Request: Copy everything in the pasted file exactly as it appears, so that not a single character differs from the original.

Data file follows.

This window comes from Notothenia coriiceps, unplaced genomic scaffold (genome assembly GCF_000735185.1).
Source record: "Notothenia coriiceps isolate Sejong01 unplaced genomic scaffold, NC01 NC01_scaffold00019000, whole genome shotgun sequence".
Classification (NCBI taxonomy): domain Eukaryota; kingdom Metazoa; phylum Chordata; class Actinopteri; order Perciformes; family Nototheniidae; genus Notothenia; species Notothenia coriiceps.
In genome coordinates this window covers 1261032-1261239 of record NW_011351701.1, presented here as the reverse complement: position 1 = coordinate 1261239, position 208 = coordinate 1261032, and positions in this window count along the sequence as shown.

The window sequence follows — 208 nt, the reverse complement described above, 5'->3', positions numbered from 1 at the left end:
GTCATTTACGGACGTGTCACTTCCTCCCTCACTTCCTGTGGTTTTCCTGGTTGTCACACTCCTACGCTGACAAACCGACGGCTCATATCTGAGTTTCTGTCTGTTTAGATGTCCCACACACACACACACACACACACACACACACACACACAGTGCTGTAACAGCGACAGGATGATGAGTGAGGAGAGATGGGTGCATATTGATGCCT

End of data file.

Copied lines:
This window comes from Notothenia coriiceps, unplaced genomic scaffold (genome assembly GCF_000735185.1).
Source record: "Notothenia coriiceps isolate Sejong01 unplaced genomic scaffold, NC01 NC01_scaffold00019000, whole genome shotgun sequence".
Classification (NCBI taxonomy): domain Eukaryota; kingdom Metazoa; phylum Chordata; class Actinopteri; order Perciformes; family Nototheniidae; genus Notothenia; species Notothenia coriiceps.
In genome coordinates this window covers 1261032-1261239 of record NW_011351701.1, presented here as the reverse complement: position 1 = coordinate 1261239, position 208 = coordinate 1261032, and positions in this window count along the sequence as shown.

The window sequence follows — 208 nt, the reverse complement described above, 5'->3', positions numbered from 1 at the left end:
GTCATTTACGGACGTGTCACTTCCTCCCTCACTTCCTGTGGTTTTCCTGGTTGTCACACTCCTACGCTGACAAACCGACGGCTCATATCTGAGTTTCTGTCTGTTTAGATGTCCCACACACACACACACACACACACACACACACACACACAGTGCTGTAACAGCGACAGGATGATGAGTGAGGAGAGATGGGTGCATATTGATGCCT